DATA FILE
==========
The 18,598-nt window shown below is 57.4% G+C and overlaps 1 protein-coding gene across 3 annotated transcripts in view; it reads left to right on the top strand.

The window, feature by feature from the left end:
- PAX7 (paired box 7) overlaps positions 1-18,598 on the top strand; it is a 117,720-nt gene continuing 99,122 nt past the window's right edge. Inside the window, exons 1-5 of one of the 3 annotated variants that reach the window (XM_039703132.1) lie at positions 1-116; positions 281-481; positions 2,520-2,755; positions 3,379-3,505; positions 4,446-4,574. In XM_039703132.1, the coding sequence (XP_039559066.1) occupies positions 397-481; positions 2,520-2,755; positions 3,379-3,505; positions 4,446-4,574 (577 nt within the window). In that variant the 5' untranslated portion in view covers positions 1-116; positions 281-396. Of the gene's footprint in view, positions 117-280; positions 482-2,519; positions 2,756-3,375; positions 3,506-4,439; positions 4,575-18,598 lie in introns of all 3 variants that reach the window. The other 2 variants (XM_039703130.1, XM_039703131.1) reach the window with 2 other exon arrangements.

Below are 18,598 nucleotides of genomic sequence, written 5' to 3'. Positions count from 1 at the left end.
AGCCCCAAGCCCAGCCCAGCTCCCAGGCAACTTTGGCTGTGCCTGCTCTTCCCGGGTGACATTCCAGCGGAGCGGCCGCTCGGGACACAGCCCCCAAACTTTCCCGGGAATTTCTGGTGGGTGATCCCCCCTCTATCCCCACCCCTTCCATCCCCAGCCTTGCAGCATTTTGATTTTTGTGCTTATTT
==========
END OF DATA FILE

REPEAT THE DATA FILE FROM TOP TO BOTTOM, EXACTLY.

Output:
The 18,598-nt window shown below is 57.4% G+C and overlaps 1 protein-coding gene across 3 annotated transcripts in view; it reads left to right on the top strand.

The window, feature by feature from the left end:
- PAX7 (paired box 7) overlaps positions 1-18,598 on the top strand; it is a 117,720-nt gene continuing 99,122 nt past the window's right edge. Inside the window, exons 1-5 of one of the 3 annotated variants that reach the window (XM_039703132.1) lie at positions 1-116; positions 281-481; positions 2,520-2,755; positions 3,379-3,505; positions 4,446-4,574. In XM_039703132.1, the coding sequence (XP_039559066.1) occupies positions 397-481; positions 2,520-2,755; positions 3,379-3,505; positions 4,446-4,574 (577 nt within the window). In that variant the 5' untranslated portion in view covers positions 1-116; positions 281-396. Of the gene's footprint in view, positions 117-280; positions 482-2,519; positions 2,756-3,375; positions 3,506-4,439; positions 4,575-18,598 lie in introns of all 3 variants that reach the window. The other 2 variants (XM_039703130.1, XM_039703131.1) reach the window with 2 other exon arrangements.

Below are 18,598 nucleotides of genomic sequence, written 5' to 3'. Positions count from 1 at the left end.
AGCCCCAAGCCCAGCCCAGCTCCCAGGCAACTTTGGCTGTGCCTGCTCTTCCCGGGTGACATTCCAGCGGAGCGGCCGCTCGGGACACAGCCCCCAAACTTTCCCGGGAATTTCTGGTGGGTGATCCCCCCTCTATCCCCACCCCTTCCATCCCCAGCCTTGCAGCATTTTGATTTTTGTGCTTATTT